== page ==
Gwei, short for “gigawei,” is a unit of measurement for the amount of computing power or gas required to perform transactions and execute smart contracts on the Ethereum blockchain. It is one of the key terms used in Ethereum’s gas system, which is essential for the functioning of the network.
Here’s a breakdown of the term:
Gas: In the context of Ethereum, “gas” refers to the computational work required to execute a specific operation or transaction on the network. Every operation in an Ethereum smart contract, including sending Ether from one address to another, deploying a smart contract, or executing a function within a smart contract, consumes a certain amount of gas.
Gwei: Gwei is a denomination of Ether, the native cryptocurrency of the Ethereum network. It is named after Wei Dai, a computer scientist known for his contributions to cryptography and the concept of “b-money.” Gwei is equal to one billion Wei. Wei is the smallest unit of Ether.
Gas Price: Gas price is the amount of Ether (measured in Gwei) that a user is willing to pay for each unit of gas used in a transaction. It represents the transaction fee a user is willing to offer to miners to prioritize their transaction. Transactions with higher gas prices are typically processed more quickly because miners have an incentive to include them in the next block.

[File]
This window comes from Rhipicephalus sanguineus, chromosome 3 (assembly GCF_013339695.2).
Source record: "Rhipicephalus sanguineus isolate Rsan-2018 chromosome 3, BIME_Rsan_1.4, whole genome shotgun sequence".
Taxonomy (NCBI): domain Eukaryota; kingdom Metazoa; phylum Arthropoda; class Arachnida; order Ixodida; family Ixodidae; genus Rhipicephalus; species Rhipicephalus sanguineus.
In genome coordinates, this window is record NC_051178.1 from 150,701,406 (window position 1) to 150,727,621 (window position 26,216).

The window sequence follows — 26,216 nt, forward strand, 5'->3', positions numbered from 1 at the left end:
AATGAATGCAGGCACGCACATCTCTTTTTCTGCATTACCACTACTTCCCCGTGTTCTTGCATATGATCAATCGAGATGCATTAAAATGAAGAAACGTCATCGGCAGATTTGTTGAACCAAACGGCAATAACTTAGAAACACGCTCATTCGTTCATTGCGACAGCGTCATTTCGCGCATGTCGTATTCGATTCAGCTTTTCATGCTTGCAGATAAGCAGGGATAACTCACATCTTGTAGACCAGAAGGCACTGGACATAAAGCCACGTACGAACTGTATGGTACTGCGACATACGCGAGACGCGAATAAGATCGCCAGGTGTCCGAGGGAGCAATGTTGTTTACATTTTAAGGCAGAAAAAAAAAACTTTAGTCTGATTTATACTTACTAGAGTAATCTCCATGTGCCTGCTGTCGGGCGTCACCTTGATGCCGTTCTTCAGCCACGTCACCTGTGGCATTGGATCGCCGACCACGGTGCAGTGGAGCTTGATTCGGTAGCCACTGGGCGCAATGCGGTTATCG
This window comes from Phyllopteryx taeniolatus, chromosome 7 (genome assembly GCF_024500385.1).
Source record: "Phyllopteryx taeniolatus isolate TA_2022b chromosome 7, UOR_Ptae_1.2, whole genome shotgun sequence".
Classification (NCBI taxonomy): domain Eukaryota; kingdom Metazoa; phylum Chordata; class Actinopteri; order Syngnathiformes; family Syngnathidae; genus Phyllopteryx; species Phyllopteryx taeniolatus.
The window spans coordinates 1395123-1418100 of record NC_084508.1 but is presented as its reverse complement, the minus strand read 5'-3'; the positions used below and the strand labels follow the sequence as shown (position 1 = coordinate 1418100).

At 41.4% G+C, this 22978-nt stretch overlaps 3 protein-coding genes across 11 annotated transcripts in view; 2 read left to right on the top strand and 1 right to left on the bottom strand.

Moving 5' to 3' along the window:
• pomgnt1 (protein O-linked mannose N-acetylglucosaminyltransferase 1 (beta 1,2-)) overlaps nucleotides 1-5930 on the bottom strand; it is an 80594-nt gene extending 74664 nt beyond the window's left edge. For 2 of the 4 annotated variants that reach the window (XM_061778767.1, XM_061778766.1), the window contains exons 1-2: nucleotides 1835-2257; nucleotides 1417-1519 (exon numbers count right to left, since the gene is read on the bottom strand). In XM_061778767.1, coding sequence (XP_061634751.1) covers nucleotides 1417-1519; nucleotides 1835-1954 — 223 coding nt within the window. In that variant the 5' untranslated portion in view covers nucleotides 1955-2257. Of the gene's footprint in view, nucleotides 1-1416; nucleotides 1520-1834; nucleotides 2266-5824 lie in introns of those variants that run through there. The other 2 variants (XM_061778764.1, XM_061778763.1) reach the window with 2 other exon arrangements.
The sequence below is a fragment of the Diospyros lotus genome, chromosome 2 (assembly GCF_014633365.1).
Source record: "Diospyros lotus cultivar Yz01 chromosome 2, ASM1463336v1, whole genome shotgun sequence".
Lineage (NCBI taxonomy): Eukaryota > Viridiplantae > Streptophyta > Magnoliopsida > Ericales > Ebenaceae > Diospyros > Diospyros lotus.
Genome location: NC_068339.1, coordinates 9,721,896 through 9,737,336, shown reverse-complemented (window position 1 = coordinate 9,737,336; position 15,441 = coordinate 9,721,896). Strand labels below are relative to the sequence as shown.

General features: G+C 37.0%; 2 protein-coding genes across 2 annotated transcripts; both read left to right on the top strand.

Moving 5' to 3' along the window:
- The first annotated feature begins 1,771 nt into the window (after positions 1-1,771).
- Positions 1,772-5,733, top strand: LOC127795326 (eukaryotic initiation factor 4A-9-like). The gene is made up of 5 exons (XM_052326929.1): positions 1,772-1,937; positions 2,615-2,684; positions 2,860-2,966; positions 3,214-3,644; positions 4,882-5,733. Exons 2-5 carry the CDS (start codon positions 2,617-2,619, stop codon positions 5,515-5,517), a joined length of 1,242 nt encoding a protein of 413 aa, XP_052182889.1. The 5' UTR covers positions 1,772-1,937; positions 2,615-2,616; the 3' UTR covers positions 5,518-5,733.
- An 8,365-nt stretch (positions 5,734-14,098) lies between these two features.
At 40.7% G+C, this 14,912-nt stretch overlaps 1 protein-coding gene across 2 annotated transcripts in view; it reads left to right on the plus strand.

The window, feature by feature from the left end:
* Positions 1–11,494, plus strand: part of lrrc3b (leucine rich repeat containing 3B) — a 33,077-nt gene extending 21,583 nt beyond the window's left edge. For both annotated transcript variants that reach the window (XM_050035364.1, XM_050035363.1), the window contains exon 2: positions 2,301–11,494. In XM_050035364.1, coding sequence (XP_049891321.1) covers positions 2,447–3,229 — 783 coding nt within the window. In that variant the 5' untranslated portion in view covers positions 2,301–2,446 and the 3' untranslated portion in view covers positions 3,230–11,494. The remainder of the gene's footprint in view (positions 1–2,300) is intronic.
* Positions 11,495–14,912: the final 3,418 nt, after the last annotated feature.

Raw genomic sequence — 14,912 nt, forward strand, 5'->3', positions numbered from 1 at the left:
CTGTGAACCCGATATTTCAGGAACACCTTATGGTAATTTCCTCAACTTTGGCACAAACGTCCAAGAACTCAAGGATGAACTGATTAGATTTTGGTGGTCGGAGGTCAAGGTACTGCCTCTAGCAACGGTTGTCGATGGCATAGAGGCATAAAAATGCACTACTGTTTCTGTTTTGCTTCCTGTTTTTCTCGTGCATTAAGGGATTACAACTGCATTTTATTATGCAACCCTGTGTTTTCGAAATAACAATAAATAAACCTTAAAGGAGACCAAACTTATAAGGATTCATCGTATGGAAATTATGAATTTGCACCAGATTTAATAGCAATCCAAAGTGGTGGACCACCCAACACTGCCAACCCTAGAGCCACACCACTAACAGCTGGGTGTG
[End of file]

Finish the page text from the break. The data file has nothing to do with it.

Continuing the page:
For example, if you set a gas price of 20 Gwei and your transaction consumes 100,000 units of gas, you would pay 0.002 Ether (20 Gwei * 100,000 gas units) as a transaction fee.
Gas prices can vary based on network demand. During periods of high network congestion, users may need to offer higher gas prices to ensure their transactions are processed promptly.
In summary, Gwei is a unit of Ether used to measure transaction fees and the cost of computational operations on the Ethereum blockchain. It’s an essential concept for users and developers interacting with the Ethereum network, helping them determine how much Ether to allocate for transaction fees.